Since this year, workers aged 65 and over who already receive their pension can stop contributing to the QPP. This allows them to have a higher net salary and to choose how to use the excess money, whether to save it or to carry out personal projects. However, those who choose to no longer contribute waive the retirement pension supplement4.

Also since this year, contributions to the QPP stop automatically on the 1ster January of the year following your 72e birthday. So, in your case, Normand, as you are over 72 years old, your contributions should have already stopped since 1er January 2024. Also, if you have not already done so, you should apply for your pension as soon as possible since you have reached your maximum pension amount; it is therefore no longer useful to wait.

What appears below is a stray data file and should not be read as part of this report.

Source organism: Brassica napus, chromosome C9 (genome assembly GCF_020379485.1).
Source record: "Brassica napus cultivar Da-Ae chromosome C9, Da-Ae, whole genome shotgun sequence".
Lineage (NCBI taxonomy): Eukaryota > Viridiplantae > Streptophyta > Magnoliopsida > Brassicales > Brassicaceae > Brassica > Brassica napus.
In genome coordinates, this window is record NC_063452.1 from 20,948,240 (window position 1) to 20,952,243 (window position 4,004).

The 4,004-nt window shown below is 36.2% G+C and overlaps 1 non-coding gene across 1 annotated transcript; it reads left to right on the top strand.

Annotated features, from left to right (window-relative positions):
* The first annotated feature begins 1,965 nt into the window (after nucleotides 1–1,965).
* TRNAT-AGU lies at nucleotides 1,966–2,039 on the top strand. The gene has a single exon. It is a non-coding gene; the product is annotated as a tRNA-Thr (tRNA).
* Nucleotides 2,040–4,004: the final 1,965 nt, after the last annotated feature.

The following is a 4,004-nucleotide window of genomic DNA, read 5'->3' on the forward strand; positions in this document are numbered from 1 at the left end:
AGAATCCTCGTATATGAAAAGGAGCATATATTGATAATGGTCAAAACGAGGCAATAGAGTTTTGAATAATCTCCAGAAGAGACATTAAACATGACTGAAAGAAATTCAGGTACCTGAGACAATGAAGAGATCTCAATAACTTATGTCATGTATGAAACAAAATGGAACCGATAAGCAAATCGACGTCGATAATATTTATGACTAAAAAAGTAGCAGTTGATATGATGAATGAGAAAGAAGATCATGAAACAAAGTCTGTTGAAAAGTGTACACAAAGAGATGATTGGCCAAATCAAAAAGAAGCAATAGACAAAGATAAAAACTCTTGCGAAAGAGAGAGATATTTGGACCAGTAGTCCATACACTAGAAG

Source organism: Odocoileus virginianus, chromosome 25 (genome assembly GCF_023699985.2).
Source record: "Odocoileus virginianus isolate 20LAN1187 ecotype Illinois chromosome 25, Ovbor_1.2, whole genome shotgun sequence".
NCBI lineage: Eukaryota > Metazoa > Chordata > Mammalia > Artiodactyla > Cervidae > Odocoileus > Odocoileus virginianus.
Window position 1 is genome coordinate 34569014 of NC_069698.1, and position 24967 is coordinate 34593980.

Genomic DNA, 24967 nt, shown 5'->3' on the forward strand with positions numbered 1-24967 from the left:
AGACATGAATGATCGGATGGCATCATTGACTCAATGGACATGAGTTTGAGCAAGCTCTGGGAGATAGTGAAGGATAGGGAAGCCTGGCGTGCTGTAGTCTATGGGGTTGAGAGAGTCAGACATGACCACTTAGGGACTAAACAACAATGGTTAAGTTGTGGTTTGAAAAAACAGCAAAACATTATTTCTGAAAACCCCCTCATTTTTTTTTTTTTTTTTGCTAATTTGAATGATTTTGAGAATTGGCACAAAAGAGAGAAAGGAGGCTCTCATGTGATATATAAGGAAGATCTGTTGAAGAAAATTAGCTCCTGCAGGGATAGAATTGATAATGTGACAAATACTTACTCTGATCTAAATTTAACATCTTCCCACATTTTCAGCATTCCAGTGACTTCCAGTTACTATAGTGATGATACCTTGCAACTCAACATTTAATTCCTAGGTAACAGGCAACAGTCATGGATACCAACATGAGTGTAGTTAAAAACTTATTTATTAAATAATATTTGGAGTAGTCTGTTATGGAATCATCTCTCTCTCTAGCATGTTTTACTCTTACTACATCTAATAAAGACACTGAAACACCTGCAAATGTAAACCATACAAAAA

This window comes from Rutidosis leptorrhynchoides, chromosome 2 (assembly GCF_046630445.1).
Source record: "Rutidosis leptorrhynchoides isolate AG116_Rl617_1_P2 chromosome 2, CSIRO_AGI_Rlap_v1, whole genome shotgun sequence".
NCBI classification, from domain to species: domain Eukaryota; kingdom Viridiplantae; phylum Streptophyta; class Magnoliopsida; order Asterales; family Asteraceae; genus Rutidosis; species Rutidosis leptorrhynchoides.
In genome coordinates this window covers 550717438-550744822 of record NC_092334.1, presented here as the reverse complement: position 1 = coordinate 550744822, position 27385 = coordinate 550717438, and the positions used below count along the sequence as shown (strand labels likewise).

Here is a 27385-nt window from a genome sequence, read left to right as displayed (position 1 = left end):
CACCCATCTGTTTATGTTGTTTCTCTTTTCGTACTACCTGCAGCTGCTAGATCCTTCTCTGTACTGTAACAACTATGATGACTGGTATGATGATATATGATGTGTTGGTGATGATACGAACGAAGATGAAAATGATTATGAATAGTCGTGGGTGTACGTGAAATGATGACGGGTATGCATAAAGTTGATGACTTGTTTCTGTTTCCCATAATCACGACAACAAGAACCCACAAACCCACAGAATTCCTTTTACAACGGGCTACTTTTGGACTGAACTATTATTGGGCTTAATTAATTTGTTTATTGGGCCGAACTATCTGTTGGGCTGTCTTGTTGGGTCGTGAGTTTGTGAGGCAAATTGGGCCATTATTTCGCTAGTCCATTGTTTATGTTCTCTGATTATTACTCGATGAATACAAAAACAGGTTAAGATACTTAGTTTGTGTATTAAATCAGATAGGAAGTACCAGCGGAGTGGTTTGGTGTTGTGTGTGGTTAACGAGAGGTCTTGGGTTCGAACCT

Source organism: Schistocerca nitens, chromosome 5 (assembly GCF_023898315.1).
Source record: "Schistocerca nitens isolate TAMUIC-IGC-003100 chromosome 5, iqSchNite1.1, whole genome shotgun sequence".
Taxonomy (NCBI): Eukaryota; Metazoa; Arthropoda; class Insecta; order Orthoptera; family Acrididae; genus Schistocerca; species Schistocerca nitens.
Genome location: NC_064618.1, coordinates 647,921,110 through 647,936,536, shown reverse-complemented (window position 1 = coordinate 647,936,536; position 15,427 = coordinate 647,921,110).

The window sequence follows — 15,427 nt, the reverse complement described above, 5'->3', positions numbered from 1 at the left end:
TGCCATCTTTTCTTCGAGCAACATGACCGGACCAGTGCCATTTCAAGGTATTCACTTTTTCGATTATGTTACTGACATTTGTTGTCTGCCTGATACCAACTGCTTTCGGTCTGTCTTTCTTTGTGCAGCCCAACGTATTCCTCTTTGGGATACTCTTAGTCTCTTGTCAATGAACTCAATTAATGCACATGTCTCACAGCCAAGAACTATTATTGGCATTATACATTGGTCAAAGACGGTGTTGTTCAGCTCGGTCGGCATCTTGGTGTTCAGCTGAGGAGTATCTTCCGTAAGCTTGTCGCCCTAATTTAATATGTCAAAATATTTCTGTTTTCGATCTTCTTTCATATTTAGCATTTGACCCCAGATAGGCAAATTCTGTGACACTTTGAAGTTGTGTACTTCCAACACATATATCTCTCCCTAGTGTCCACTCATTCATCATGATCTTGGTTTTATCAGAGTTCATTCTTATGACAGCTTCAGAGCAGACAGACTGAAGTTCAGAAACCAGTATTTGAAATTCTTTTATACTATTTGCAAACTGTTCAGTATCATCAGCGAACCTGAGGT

For more specific advice on your personal situation and how to apply for a pension, you can contact your financial planner or your financial institution; they will be able to guide you to the appropriate resources.

The changes to the QPP are also positive for employers!

The QPP was also modified to prevent potentially lower income obtained after age 65 from reducing the average work income used to calculate the retirement pension.

This measure is beneficial for employees who wish to reduce their working hours or change jobs for a less demanding position after age 65, while postponing the start date of payment of their QPP pension.

As an employer, this measure is particularly useful in the context of a labor shortage and an aging population. It allows you to retain your most experienced resources, whether part-time or on a contractual basis.

Help your employees, like Normand, prepare for their retirement

Employers are increasingly expected to support their employees in saving and planning for retirement. Organizations of all sizes, large or small, that aspire to be recognized as employers of choice can take steps to contribute to the well-being of their employees. Here are some ideas: